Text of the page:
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Growing Snow Peas, also Sugar Peas, Mangetout, Chinese Peas

Jan F M A M J J A S O N Dec
              P P P    

(Best months for growing Snow Peas in New Zealand - cool/mountain regions)

P = Sow seed

  • Easy to grow. Sow in garden. Sow seed at a depth approximately three times the diameter of the seed. Best planted at soil temperatures between 46°F and 68°F. (Show °C/cm)
  • Space plants: 3 - 4 inches apart
  • Harvest in 12-14 weeks.
  • Compatible with (can grow beside): Carrots, Endive, Florence fennel, Winter lettuce, Brassicas.
  • Avoid growing close to: Chives, Alliums, Tomatoes

They are similar to garden peas but have a softer pod .

Snow peas are best grown in cooler seasons.They need some support when growing, tree prunings with lots of small twigs are a cheap and handy source. Or else strings between posts or wire netting. the peas need tying in the early stages, until they start producing tendrils and clinging to the support.

Will not grow well in hot weather. Protect seeds from birds and mice. Pick early and often before the pods become tough.

Start in pots in frost prone areas.

Culinary hints - cooking and eating Snow Peas

Cook whole or eat raw in salads

Your comments and tips

15 Jan 18, Bass-Tone (Australia - temperate climate)
Is it not wiser to cut down snow peas at the seasons end rather than pull out nitrogen fixating bacteria. Secondly, shouldn't we keep root crops away from legumes? ?
03 Jun 18, Chris (Australia - temperate climate)
If you are wanting to return the nitrogen that legumes accumulate back to the soil, then you're better off digging the plants in just as they start to flower. As the beans/legumes develop from flowers, they use up the nitrogen nodules they build up during growth on the roots and by the end of the season, at least 97% of the built up nitrogen is gone. Put simply; if you want beans, then compost plants at the end of season. If you only want to add nitrogen rich green matter to the soil, dig the plants in once flowers are developed, but before fruit begins to form.
17 Jan 18, Mike (Australia - sub-tropical climate)
Don't really know what you are getting at here. After a crop has finished, there is not much sense leaving it. Cut down the vine and throw it away (diseased) or chop it up and use as mulch/compost. Dig the soil up and prepare for the next planting. Legumes put N back into the soil so best to plant a leaf crop - lettuce cabbage etc.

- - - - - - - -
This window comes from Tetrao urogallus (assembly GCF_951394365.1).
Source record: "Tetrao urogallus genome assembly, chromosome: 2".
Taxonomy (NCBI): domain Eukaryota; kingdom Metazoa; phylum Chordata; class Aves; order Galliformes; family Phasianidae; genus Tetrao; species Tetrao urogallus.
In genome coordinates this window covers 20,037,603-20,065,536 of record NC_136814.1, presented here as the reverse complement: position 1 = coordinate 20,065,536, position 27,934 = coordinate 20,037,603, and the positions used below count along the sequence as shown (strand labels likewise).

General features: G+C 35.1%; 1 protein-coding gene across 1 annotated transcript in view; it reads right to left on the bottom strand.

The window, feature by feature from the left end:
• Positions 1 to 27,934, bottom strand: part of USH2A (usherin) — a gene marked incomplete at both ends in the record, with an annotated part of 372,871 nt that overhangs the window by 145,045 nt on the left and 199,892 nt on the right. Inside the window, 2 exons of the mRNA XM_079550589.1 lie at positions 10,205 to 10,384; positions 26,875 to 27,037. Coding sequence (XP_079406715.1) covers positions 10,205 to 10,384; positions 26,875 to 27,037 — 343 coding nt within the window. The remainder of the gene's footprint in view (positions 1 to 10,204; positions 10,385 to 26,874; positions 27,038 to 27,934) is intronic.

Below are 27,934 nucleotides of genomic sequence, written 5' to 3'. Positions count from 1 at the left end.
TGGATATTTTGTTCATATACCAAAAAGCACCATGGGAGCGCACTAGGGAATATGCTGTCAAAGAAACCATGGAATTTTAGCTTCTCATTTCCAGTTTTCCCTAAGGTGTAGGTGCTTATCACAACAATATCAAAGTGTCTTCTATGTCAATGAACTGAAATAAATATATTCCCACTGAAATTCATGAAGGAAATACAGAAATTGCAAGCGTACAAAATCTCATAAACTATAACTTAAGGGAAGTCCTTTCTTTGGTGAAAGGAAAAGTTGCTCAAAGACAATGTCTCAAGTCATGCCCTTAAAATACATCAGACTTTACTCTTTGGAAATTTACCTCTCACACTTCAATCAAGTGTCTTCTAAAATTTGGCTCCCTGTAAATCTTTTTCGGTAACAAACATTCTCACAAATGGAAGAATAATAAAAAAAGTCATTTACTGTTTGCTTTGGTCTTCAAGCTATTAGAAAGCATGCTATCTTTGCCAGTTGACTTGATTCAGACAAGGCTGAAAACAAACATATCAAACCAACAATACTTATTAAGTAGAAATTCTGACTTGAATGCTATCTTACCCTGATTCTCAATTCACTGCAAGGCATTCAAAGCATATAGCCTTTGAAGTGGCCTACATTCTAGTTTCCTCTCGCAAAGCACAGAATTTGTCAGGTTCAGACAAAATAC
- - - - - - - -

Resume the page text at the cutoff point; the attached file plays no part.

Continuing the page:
19 Dec 17, Hamish Magill (Australia - temperate climate)
Does anyone know on average how many pods you get from a snow pea plant?
19 Dec 17, Mike (Australia - sub-tropical climate)
Bit of a guess - from 20-40.
25 Sep 17, ig (Australia - sub-tropical climate)
Hello, Does anyone know how many times the snowpea plant flowers? Is it for the one season and only once? Or is it several times in the season?
26 Sep 17, Mike (Australia - sub-tropical climate)
From my experience they flower over several weeks / months therefore producing peas for several weeks / months. As they grow taller they flower more.
25 Sep 17, Darren (Australia - temperate climate)
Unlike green peas, snow peas only give one crop, although the fruiting might slightly staggered due to individual growth. Once you harvest the last of the crop, you should see the vines starting to die back. Pull it up.
19 Aug 17, M H (Australia - temperate climate)
Anyone in Melbourne growing carouby de Maussane snowpea?
22 Aug 17, Mike (Australia - sub-tropical climate)
I grew mammoth melting snow peas from March this year and plants grew 7' high in my own garden. At the school gardens I grew snow peas from Bunnings and only grew about 3-4' high with heaps of peas. I'm going to try Oregon snow peas from seed next year otherwise it will be the Bunnings seedlings in future.
Showing 1 - 10 of 161 comments

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This planting guide is a general reference intended for home gardeners. We recommend that you take into account your local conditions in making planting decisions. GardenGrow is not a farming or commercial advisory service. For specific advice, please contact your local plant suppliers, gardening groups, or agricultural department. The information on this site is presented in good faith, but we take no responsibility as to the accuracy of the information provided.
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